The pencil will line up perfectly with this shallow cut between the knuckles.
Have the Arias actor then place the pencil over the second cut on Alexander’s left hand.
The pencil will line up perfectly with the deeper cut in the fleshy part of the hand.
Now have her curl her arm up to her left and lay the pencil against the outside of Alexander’s right thumb. The pencil lines up perfectly with the knife thrust (stabbing motion) that penetrated Alexander’s flesh and into the cuticle.
Thereafter, have the Arias actor hold the pencil, point up, as she would have after cutting the back of Alexander’s hand. Have the Alexander person grab the pencil with his left hand, simulating grabbing the blade of the knife. Have her pull the simulated knife down. If the pencil had been a knife, it would have left a deep cut in the palm, identical to the deep cut in Alexander’s hand.
I believe: Alexander held Arias by her clothing. She cut him across his right chest, and he released the grip of his right hand, cradling the wound to his chest with his arm. She cut his left hand twice, leaving one hesitation cut between the knuckles and one deeper follow-up cut in the fleshy part of the hand below the thumb.
Alexander then re-gripped her clothes with his right hand and grabbed for the knife with his left. She pulled the knife down, leaving a deep cut in his palm (the second, shallower cut in his left palm came later).
Alexander withdraws his left hand, and then Arias then stabs up at his right hand gripping her clothes, catching his right thumb, driving the tip of the blade up into and through the thumb’s cuticle. Alexander fully releases her clothes for the first time since the fight began.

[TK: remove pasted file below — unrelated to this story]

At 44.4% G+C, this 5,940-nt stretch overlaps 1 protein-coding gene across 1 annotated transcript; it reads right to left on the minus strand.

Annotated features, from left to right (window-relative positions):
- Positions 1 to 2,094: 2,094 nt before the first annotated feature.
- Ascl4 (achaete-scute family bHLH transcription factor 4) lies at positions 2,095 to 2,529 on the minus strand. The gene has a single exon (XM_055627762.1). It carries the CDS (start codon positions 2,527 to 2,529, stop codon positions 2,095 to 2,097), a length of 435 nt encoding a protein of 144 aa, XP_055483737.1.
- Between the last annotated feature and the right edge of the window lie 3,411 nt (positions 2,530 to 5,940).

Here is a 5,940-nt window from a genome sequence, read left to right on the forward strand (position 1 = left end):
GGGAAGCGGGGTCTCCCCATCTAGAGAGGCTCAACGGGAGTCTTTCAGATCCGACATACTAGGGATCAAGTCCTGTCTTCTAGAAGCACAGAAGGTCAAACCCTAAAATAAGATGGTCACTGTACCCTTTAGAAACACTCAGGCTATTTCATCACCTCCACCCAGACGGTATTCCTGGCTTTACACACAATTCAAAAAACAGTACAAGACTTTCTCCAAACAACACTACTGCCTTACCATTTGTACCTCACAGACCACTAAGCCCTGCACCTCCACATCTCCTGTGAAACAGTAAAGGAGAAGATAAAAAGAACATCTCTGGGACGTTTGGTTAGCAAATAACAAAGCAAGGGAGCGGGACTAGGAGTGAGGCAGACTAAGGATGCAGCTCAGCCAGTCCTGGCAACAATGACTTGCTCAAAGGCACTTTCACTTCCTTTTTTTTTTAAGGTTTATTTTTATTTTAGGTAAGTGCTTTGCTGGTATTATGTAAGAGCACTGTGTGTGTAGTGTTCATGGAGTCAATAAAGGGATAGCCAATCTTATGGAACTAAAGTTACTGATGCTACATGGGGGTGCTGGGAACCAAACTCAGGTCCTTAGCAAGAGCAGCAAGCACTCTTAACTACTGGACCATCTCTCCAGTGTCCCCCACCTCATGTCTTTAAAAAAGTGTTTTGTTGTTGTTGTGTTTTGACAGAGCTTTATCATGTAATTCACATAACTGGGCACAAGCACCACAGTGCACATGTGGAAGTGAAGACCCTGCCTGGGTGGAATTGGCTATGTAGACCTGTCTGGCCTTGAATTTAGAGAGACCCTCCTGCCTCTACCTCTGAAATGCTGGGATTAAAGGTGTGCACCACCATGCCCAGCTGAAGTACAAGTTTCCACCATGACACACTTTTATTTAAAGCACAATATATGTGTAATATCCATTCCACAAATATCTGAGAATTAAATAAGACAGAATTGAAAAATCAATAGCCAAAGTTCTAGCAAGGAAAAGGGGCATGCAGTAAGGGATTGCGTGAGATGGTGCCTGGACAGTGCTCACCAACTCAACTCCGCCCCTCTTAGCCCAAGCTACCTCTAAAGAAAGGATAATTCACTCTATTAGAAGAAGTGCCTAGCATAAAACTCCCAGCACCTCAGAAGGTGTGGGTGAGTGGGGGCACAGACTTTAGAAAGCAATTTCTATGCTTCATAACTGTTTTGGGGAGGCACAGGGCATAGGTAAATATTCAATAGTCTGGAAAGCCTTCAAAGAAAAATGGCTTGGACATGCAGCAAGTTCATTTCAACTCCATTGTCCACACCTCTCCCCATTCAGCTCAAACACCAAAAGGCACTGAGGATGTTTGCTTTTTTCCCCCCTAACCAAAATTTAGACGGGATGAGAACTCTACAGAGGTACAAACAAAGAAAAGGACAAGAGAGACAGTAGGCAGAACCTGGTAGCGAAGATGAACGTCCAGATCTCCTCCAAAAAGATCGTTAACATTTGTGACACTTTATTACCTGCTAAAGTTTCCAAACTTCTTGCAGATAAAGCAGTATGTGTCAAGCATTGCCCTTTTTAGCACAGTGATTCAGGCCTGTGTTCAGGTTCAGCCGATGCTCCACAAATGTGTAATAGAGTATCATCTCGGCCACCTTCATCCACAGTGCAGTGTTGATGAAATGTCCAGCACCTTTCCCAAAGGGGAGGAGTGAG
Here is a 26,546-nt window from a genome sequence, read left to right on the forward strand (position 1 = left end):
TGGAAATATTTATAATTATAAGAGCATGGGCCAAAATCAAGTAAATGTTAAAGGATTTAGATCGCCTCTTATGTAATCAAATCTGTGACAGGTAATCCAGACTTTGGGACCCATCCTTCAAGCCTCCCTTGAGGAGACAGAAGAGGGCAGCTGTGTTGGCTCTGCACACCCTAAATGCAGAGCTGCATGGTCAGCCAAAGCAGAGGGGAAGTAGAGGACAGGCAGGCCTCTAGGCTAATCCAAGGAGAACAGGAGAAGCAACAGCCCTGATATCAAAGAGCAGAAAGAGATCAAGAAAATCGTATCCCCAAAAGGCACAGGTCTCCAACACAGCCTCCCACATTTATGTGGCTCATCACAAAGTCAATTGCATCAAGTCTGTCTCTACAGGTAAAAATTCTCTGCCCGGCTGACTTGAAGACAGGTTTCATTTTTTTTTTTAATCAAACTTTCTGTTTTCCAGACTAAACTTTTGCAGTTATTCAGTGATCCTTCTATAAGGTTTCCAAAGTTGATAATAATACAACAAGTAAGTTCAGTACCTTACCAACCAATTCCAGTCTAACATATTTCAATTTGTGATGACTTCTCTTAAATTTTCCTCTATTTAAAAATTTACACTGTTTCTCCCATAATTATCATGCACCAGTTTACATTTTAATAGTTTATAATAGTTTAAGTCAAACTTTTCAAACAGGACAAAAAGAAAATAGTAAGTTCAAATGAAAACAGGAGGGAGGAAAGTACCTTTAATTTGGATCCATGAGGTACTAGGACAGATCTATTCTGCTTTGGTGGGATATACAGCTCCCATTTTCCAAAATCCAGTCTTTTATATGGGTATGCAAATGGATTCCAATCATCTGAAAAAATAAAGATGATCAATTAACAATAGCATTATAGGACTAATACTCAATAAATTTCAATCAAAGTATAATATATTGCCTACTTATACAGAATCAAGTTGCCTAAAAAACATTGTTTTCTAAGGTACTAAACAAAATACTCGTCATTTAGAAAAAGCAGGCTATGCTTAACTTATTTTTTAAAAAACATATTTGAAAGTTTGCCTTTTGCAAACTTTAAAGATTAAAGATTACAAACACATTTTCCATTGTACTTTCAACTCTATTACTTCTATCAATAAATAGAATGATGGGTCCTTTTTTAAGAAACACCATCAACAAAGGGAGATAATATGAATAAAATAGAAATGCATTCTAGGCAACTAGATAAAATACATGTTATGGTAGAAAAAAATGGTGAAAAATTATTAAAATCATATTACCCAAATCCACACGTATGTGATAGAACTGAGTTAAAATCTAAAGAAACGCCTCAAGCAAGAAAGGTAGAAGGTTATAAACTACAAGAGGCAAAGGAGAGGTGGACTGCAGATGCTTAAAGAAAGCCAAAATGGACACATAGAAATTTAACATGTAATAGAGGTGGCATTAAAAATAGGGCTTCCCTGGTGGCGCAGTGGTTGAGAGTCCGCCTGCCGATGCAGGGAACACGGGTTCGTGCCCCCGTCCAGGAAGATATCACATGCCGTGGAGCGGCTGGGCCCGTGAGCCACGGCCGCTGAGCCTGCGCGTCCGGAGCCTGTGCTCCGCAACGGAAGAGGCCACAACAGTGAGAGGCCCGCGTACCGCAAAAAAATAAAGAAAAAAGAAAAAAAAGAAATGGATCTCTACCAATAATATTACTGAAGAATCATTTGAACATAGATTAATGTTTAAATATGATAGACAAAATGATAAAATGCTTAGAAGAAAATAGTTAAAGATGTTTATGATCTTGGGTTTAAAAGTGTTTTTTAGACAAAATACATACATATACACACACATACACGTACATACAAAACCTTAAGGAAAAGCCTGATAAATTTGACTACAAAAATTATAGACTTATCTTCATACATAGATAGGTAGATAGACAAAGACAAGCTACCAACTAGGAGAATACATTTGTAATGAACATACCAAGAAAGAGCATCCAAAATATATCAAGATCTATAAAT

Thereafter, scared and angry, Arias counter-attacks Alexander’s torso and throat. This effective counter-attack kills Alexander: stabbing the vena cava and severing the throat. She first effectively diminished his defenses, which opened him up to her the effective counter-attack.
No matter how many pieces in the puzzle, each has its own place.
Remember the jumbled papers on the floor previously mentioned. Yes, there is blood all over the room, but that doesn’t allow the investigators to place them wherever they feel or desire.
Objective observation allows investigators to observe reality. Subjective observation allows/causes the investigator to see whatever he wants. From the Mesa City police’s narrow-minded investigation to prosecutor Juan Martinez verbally gutting every every Arias defense witness—nobody looked for possible alternatives.
Yes, the wounds on Alexander’s body were horrendous, much like the wounds I oft bandaged as a medic. However, I did not allow the horrors to overwhelm me. Surely grown men and women in police departments across the country can do the same.
Most of the time, when the cops discover a decomposing body covered with knife wounds in a bathroom shower surrounded by floors painted in blood, the dead person has been murdered. However, sometimes people kill other people in self-defense. The problem is: a knife fight plays no favorites. The wounds left on the attacker are just has horrific as wounds left on the victim.
If Alexander had been murdered while taking on a total defensive position, he would not have gripped Arias by her clothing. Gripping the clothing of a psychotic killer, who is frenziedly stabbing and slashing at one’s body, is absolutely counterintuitive.
Since the wounds on the back of his left hand and on his right thumb perfectly demonstrate he had been gripping Arias by her shirt, then it proves he was the aggressor and not the defender. Since he was aggressing, then her claim of self-defense has merit.
Working for the
People Victims’ Families
It’s not good enough for the police, investigators, and medical examiners to simply glance at the wounds on the hands and announce, “defensive wounds.” It is their responsibility to relay more on scientific inquiry and less on fill-in-the-blank assumptions. Otherwise, they are not acting in the interest of the public good.
If a person kills another in self-defense, that is called justifiable homicide. Who then is the victim? The constant theme during the Arias trial was how the state and the prosecutor were working for the victim’s family.